A use and occupancy agreement, also known as a U&O agreement, is a legal document that is commonly used when a property owner sells their property to a buyer, but the seller is not yet ready to move out or allow the buyer to take possession of the property. This can occur for several reasons, such as the seller needs more time to find a new home or is waiting for their new home to be ready. In these cases, the seller can negotiate an agreement with the buyer, which allows them to remain in the property for a specific period of time.
The terms of a use and occupancy agreement typically include the following:
- Duration: The agreement specifies how long the seller will be allowed to use and occupy the property before the buyer takes possession. This period can be a fixed period, such as 15 or 30 days, and may be extended if necessary.
- Payment: The agreement typically requires the seller to pay the purchaser a fee for the use and occupancy of the property. This fee may be a flat fee or a prorated per diem amount based on the time the seller remains at the property.
- Responsibility for repairs: The agreement clarifies who is responsible for repairs and maintenance during the period of use and occupancy. Generally, the seller assumes responsibility for repairs and maintenance during this time.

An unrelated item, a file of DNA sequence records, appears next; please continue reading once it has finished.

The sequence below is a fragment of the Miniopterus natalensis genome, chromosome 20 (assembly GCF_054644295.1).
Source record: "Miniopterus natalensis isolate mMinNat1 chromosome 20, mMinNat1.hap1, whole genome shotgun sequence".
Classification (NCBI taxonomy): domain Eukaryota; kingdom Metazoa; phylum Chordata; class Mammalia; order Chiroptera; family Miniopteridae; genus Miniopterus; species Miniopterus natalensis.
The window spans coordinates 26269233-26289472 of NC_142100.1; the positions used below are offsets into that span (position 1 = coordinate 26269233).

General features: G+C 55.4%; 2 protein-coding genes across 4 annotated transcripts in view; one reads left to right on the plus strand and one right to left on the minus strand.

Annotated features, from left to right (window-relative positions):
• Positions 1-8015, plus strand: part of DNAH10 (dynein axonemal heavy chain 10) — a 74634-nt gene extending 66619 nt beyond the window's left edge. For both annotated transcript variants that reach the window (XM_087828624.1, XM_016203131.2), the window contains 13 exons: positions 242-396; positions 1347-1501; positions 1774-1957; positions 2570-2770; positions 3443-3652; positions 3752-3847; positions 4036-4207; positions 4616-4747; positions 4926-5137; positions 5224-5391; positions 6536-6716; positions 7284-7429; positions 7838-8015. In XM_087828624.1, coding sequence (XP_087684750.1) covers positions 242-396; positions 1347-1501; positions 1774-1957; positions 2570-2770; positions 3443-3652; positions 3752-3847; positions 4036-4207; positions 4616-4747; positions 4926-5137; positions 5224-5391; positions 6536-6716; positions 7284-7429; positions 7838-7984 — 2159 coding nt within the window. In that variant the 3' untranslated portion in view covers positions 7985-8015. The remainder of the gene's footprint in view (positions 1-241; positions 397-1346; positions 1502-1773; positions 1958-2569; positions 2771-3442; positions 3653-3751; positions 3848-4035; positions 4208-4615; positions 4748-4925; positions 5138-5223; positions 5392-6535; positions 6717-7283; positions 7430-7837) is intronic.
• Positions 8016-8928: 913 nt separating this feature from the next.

- Insurance: The agreement also specifies which party is responsible for insuring the property during the period of use and occupancy. Usually, the seller is responsible for insuring or maintaining insurance at the property during this time.
- Termination: The agreement outlines the circumstances under which the agreement can be terminated by either party, such as if the buyer fails to pay the use and occupancy fee or breaches any of the terms of the agreement.
It is important to note that a use and occupancy agreement is not the same as a lease agreement. A lease agreement creates a landlord-tenant relationship, whereas a use and occupancy agreement allows the seller to occupy the property temporarily before the buyer takes full ownership.
As with any legal agreement, it is essential to have an attorney draft or review the document before signing to ensure that all terms are fair and reasonable. If you need assistance preparing a Use and Occupancy agreement during the sale or purchase of your home, contact The Law Office of Joseph DiPiazza to speak with an experienced real estate attorney.